In this paper, we model the problem of automatic detection of nonmedical PM use from Twitter data as a supervised classification problem and we present the development of a state-of-the-art classifier that outperforms systems presented in the past. Our proposed classifier is based on context-preserving bidirectional encoder representations from transformers (BERT)(26)—a language representation methodology that has considerably advanced the state-of-the-art in several sentence classification, inter-sentence classification, information extraction (named entity recognition), question answering, and other NLP tasks.(26, 27) When BERT is trained on large unlabeled texts, it is able to capture contextual semantic information in the underlying vector representations, and the representations may then be fine-tuned for several downstream NLP applications. BERT’s key technical improvement is applying the bidirectional training of transformer to language modeling, leading to improved generalizability, enhanced understanding of word meaning, and deep sense of language context and flow. BERT-based models present a significant improvement over past state-of-the-art models that were primarily based on word2vec,(28) as they represent words or text fragments in a way that captures contextual information causing the same text fragments to have different representations when they appear in different contexts. We also propose fusion learning among multiple BERT-like models to capture additional patterns that may improve classification performance. On a publicly available Twitter dataset with four classes,(29) our best-performing fusion-based model performs significantly better in terms of detecting PM abuse related posts with an F1-score of 0.67 (95% CI: 0.64–0.69) than the best traditional classification model, which obtains 0.45 (95% CI: 0.42–0.48). We present an analysis of the system errors to better understand the limitations of BERT-like models, and we recommend future research directions for further improving classification performance on the non-majority PM abuse class. A summary of our contributions is provided below:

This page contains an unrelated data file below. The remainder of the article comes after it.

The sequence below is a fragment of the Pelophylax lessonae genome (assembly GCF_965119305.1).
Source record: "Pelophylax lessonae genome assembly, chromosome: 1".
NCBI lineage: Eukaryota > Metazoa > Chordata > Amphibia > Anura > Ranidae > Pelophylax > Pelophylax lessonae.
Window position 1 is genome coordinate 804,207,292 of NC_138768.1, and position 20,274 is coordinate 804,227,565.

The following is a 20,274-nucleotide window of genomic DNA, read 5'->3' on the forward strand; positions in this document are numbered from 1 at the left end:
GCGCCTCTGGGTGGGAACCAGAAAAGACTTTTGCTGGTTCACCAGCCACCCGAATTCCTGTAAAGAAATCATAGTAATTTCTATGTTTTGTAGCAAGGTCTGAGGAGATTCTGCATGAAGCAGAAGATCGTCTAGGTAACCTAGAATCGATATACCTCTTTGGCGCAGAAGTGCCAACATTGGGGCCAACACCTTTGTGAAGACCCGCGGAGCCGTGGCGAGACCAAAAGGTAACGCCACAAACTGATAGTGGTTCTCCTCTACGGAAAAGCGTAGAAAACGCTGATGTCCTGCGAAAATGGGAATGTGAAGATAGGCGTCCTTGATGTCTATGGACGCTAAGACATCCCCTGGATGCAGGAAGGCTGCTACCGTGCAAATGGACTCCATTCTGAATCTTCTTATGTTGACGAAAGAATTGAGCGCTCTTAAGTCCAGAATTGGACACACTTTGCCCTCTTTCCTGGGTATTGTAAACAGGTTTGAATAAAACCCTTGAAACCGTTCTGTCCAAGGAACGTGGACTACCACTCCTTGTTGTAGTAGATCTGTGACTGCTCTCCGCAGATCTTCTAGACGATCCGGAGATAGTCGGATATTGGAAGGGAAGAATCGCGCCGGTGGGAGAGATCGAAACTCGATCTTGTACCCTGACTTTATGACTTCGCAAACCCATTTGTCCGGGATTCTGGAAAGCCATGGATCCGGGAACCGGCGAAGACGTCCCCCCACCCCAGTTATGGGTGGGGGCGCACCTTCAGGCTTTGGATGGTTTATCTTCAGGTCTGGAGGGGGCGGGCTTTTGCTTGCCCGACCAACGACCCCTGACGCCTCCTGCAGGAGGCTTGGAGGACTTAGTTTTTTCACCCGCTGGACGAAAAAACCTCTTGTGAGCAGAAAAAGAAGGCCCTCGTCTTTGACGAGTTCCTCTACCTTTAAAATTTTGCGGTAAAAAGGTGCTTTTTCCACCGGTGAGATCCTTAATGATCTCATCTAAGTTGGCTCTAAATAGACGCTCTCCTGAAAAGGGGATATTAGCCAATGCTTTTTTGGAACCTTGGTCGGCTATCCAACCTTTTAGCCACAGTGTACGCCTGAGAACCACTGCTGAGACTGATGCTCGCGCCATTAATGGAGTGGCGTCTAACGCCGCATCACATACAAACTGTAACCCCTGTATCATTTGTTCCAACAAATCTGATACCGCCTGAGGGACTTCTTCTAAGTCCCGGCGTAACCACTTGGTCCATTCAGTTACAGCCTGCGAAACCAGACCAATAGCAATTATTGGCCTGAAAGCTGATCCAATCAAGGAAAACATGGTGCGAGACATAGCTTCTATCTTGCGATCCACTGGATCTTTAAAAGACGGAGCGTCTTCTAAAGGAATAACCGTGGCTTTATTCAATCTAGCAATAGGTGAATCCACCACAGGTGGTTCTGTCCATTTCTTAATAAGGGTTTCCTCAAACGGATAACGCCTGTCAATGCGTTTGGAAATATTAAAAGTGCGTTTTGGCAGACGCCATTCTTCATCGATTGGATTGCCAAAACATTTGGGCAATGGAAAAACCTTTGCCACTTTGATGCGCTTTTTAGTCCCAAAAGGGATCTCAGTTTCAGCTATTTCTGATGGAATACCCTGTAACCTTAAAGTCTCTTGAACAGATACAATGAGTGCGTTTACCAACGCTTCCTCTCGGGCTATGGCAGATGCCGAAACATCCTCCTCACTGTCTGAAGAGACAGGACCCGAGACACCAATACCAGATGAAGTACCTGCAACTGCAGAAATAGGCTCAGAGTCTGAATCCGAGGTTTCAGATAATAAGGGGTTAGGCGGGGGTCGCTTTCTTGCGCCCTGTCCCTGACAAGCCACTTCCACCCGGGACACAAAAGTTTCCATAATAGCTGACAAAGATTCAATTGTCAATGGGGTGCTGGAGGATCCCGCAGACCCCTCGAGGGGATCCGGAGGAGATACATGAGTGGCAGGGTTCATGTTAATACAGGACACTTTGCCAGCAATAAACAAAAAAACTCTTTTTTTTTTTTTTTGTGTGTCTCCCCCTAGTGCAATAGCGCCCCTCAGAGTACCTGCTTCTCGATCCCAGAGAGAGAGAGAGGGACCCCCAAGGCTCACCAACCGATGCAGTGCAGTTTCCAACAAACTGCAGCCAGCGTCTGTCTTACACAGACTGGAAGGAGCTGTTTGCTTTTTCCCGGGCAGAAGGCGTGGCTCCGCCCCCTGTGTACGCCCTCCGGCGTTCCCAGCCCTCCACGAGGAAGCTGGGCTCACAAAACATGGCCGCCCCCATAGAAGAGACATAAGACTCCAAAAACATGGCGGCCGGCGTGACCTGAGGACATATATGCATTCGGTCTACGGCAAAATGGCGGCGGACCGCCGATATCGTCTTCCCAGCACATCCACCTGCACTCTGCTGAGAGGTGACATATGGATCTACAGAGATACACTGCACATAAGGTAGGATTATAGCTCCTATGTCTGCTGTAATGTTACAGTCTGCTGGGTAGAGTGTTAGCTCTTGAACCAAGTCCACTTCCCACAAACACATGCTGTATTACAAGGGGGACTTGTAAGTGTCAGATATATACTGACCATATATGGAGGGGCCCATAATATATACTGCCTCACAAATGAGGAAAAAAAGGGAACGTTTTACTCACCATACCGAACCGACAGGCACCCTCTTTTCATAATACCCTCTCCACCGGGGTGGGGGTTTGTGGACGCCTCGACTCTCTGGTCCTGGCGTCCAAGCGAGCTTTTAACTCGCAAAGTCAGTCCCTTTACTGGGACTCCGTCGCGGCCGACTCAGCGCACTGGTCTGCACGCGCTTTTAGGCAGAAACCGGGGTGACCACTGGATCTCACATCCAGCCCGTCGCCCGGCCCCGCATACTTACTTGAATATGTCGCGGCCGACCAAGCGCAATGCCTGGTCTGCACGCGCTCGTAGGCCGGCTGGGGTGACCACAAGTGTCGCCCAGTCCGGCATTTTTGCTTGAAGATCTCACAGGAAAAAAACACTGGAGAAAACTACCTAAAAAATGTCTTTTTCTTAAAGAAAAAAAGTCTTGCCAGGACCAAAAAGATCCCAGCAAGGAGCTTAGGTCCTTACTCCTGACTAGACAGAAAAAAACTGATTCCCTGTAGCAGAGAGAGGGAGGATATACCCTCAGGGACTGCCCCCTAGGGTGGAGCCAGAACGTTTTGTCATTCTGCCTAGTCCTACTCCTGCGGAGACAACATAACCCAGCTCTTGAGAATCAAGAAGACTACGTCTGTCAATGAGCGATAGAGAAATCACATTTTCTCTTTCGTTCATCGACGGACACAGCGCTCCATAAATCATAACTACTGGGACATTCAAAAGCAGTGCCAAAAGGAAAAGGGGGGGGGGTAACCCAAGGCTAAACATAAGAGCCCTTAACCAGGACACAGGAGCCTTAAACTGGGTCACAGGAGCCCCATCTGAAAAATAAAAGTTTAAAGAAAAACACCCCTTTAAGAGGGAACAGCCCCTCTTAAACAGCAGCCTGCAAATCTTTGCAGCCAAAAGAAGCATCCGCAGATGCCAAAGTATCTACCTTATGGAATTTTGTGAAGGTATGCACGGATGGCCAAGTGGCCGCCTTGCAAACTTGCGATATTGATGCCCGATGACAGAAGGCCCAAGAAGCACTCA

We propose BERT-based models, fusion learning among multiple BERT-like models, and between BERT-like and deep learning (BiLSTM) models to enhance classification performance for PM abuse detection/classification.
We present extensive performance comparisons of several baseline machine learning, including deep learning, methods with BERT-like models and fusion learning models using a publicly available Twitter PM abuse dataset.
We present empirical analyses of BERT-based models and a discussion of their advantages and drawbacks for application in social media text classification in general and PM abuse detection in particular.